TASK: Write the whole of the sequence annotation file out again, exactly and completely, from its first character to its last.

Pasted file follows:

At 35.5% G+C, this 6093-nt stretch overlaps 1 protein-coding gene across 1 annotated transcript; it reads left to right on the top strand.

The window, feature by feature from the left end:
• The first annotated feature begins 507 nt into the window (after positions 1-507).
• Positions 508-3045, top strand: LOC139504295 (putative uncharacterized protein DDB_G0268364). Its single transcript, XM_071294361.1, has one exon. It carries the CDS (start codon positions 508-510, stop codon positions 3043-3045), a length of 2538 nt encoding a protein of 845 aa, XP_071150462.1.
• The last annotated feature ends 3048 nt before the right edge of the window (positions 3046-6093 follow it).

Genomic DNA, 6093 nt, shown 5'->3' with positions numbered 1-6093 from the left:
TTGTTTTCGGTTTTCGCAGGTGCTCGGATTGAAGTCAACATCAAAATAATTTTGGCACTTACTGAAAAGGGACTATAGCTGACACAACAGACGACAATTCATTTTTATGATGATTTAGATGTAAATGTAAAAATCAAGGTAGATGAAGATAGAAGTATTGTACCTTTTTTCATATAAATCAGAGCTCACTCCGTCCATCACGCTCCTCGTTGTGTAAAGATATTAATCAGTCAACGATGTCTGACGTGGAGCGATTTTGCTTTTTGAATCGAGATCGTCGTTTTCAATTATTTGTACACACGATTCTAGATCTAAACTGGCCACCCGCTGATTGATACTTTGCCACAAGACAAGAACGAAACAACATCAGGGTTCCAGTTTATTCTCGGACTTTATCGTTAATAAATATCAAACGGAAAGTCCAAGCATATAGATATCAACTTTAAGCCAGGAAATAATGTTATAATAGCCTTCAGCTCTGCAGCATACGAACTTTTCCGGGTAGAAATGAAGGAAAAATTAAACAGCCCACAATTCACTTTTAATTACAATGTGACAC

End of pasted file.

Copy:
At 35.5% G+C, this 6093-nt stretch overlaps 1 protein-coding gene across 1 annotated transcript; it reads left to right on the top strand.

The window, feature by feature from the left end:
• The first annotated feature begins 507 nt into the window (after positions 1-507).
• Positions 508-3045, top strand: LOC139504295 (putative uncharacterized protein DDB_G0268364). Its single transcript, XM_071294361.1, has one exon. It carries the CDS (start codon positions 508-510, stop codon positions 3043-3045), a length of 2538 nt encoding a protein of 845 aa, XP_071150462.1.
• The last annotated feature ends 3048 nt before the right edge of the window (positions 3046-6093 follow it).

Genomic DNA, 6093 nt, shown 5'->3' with positions numbered 1-6093 from the left:
TTGTTTTCGGTTTTCGCAGGTGCTCGGATTGAAGTCAACATCAAAATAATTTTGGCACTTACTGAAAAGGGACTATAGCTGACACAACAGACGACAATTCATTTTTATGATGATTTAGATGTAAATGTAAAAATCAAGGTAGATGAAGATAGAAGTATTGTACCTTTTTTCATATAAATCAGAGCTCACTCCGTCCATCACGCTCCTCGTTGTGTAAAGATATTAATCAGTCAACGATGTCTGACGTGGAGCGATTTTGCTTTTTGAATCGAGATCGTCGTTTTCAATTATTTGTACACACGATTCTAGATCTAAACTGGCCACCCGCTGATTGATACTTTGCCACAAGACAAGAACGAAACAACATCAGGGTTCCAGTTTATTCTCGGACTTTATCGTTAATAAATATCAAACGGAAAGTCCAAGCATATAGATATCAACTTTAAGCCAGGAAATAATGTTATAATAGCCTTCAGCTCTGCAGCATACGAACTTTTCCGGGTAGAAATGAAGGAAAAATTAAACAGCCCACAATTCACTTTTAATTACAATGTGACAC